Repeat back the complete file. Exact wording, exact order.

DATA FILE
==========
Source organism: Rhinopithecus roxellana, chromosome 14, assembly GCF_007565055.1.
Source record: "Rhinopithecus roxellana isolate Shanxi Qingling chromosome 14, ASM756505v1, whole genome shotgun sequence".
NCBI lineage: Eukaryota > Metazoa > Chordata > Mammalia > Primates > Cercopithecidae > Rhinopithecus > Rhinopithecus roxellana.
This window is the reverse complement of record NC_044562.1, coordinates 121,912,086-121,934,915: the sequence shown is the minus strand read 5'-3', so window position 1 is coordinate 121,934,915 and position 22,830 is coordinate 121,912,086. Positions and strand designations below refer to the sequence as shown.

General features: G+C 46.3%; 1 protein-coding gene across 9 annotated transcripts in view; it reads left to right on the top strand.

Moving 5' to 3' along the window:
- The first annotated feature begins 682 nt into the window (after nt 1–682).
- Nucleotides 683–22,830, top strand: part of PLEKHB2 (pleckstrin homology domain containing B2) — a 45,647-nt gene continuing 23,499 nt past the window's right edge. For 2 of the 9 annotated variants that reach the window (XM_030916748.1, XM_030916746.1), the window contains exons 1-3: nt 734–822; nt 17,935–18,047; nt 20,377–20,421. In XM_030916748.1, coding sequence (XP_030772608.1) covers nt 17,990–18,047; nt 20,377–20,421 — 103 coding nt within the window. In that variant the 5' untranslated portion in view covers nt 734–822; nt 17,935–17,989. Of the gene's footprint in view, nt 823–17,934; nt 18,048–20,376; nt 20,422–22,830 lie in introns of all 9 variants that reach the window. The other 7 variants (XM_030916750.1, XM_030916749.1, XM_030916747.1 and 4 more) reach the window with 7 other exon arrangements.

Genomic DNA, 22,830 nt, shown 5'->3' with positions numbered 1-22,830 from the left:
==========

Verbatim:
Source organism: Rhinopithecus roxellana, chromosome 14, assembly GCF_007565055.1.
Source record: "Rhinopithecus roxellana isolate Shanxi Qingling chromosome 14, ASM756505v1, whole genome shotgun sequence".
NCBI lineage: Eukaryota > Metazoa > Chordata > Mammalia > Primates > Cercopithecidae > Rhinopithecus > Rhinopithecus roxellana.
This window is the reverse complement of record NC_044562.1, coordinates 121,912,086-121,934,915: the sequence shown is the minus strand read 5'-3', so window position 1 is coordinate 121,934,915 and position 22,830 is coordinate 121,912,086. Positions and strand designations below refer to the sequence as shown.

General features: G+C 46.3%; 1 protein-coding gene across 9 annotated transcripts in view; it reads left to right on the top strand.

Moving 5' to 3' along the window:
- The first annotated feature begins 682 nt into the window (after nt 1–682).
- Nucleotides 683–22,830, top strand: part of PLEKHB2 (pleckstrin homology domain containing B2) — a 45,647-nt gene continuing 23,499 nt past the window's right edge. For 2 of the 9 annotated variants that reach the window (XM_030916748.1, XM_030916746.1), the window contains exons 1-3: nt 734–822; nt 17,935–18,047; nt 20,377–20,421. In XM_030916748.1, coding sequence (XP_030772608.1) covers nt 17,990–18,047; nt 20,377–20,421 — 103 coding nt within the window. In that variant the 5' untranslated portion in view covers nt 734–822; nt 17,935–17,989. Of the gene's footprint in view, nt 823–17,934; nt 18,048–20,376; nt 20,422–22,830 lie in introns of all 9 variants that reach the window. The other 7 variants (XM_030916750.1, XM_030916749.1, XM_030916747.1 and 4 more) reach the window with 7 other exon arrangements.

Genomic DNA, 22,830 nt, shown 5'->3' with positions numbered 1-22,830 from the left: